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Mr. Ruane: To ask the Secretary of State for Education and Employment how many higher education places were available in each of the past 20 years; and how many will be available in the next three years. 
Mr. Wicks [holding answer 10 November 2000]: Available data are provided in the table. The Department has funded additional planned higher education places: 36,000 in 1999-2000; 35,000 in 2000-01 and 45,000 in 2001-02. Of these additional places, 7 per cent. were for full-time undergraduates doing first degrees and the rest were for part-time students, post-graduates and students studying for courses below first degree level. Part-time undergraduates, who are mostly mature students, accounted for 57 per cent. of the additional places. Places beyond 2001-02 have not yet been decided. A complete time series is not available, but the table shows the recent trend and the projected impact of additional funded and non-funded places.
(31) Estimated outturn
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recent research commissioned from the London School of Economics and Exeter University about the effect of (a) class sizes and (b) good teaching on school standards. 
Ms Estelle Morris: The report commissioned from the London School of Economics and Exeter University into the relationship between resource allocation and educational attainment confirmed our view that a number of factors have an effect on pupil attainment. These include smaller infant classes and better quality teaching, both of which we were elected to deliver. The review also concluded that the quality of existing UK research is poor. This is why the Value for Money Unit is pursuing further research into the relationship between resource allocation and educational attainment.
Mr. Baker: To ask the Secretary of State for Foreign and Commonwealth Affairs, pursuant to the answer of 17 July, Official Report, column 23W, what criteria are used when deciding whether to acquire a Rolls-Royce for HM missions overseas.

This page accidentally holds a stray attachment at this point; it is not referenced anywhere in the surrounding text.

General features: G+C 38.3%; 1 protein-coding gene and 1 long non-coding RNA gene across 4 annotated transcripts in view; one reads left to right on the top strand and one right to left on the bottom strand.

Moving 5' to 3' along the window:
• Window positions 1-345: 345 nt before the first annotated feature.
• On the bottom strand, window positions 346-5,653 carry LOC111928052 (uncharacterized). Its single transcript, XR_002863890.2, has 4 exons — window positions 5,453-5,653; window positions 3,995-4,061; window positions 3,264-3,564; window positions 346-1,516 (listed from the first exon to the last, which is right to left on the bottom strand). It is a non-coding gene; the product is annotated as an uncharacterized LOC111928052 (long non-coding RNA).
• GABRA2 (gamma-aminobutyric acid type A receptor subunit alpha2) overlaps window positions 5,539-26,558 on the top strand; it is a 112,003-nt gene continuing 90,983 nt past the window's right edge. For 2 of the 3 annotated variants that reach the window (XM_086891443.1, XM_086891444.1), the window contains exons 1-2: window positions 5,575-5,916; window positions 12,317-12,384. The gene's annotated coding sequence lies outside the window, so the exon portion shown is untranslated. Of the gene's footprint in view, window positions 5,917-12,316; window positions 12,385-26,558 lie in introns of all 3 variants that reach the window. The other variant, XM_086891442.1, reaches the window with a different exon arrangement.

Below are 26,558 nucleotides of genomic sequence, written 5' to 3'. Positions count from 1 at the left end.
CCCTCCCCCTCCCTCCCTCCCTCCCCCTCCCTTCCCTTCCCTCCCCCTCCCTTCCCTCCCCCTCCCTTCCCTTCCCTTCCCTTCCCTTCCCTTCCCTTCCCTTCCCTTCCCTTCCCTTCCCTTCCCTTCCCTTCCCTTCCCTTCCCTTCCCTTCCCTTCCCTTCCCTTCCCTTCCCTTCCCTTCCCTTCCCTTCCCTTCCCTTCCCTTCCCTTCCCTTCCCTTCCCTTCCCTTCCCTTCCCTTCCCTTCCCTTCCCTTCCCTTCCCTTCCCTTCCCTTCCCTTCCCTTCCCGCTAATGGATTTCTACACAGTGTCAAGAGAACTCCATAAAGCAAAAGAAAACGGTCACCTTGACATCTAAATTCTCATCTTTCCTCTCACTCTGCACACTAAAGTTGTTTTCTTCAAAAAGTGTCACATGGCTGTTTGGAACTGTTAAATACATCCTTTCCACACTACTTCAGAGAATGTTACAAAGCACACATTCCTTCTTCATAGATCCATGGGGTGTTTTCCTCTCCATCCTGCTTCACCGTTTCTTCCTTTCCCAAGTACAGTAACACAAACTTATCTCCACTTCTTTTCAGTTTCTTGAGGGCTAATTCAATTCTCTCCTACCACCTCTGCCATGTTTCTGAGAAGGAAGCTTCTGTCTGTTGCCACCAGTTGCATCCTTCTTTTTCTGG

Mr. Hain [holding answer 26 October 2000]: At present the FCO has purchased Rolls-Royces for official use by Heads of Mission at three of our key Posts, Washington, Tokyo and New Delhi. We also lease Rolls-Royces at eight other Posts where this provides value for money.
Mr. Llwyd: To ask the Secretary of State for Foreign and Commonwealth Affairs how many letters he has received alleging that there was a threat to religious freedom posed by the EU directive on employment agreed between the Governments of the EU on 17 October. 
Mr. Battle: The UK/China Forum is a non- governmental group. It provides a framework for building a network of influential high-level personal contacts between Britain and China, and aims to develop initiatives to build stronger UK/China links in the specific areas covered by its seven sub-committees: Environment, Media, Culture, Education, Industry, Finance and Law.
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The meeting of the Forum coincided with the fifth round of the UK/China Human Rights Dialogue which was held in London from 16-18 October. HMG's concerns on China's human rights record were raised extensively during the Dialogue.
Mr. Kaufman: To ask the Secretary of State for Foreign and Commonwealth Affairs if he will set out, including statistical information relating as directly as possible to the constituency, the effect on the Manchester, Gorton constituency, of his Department's policies and actions since 2 May 1997.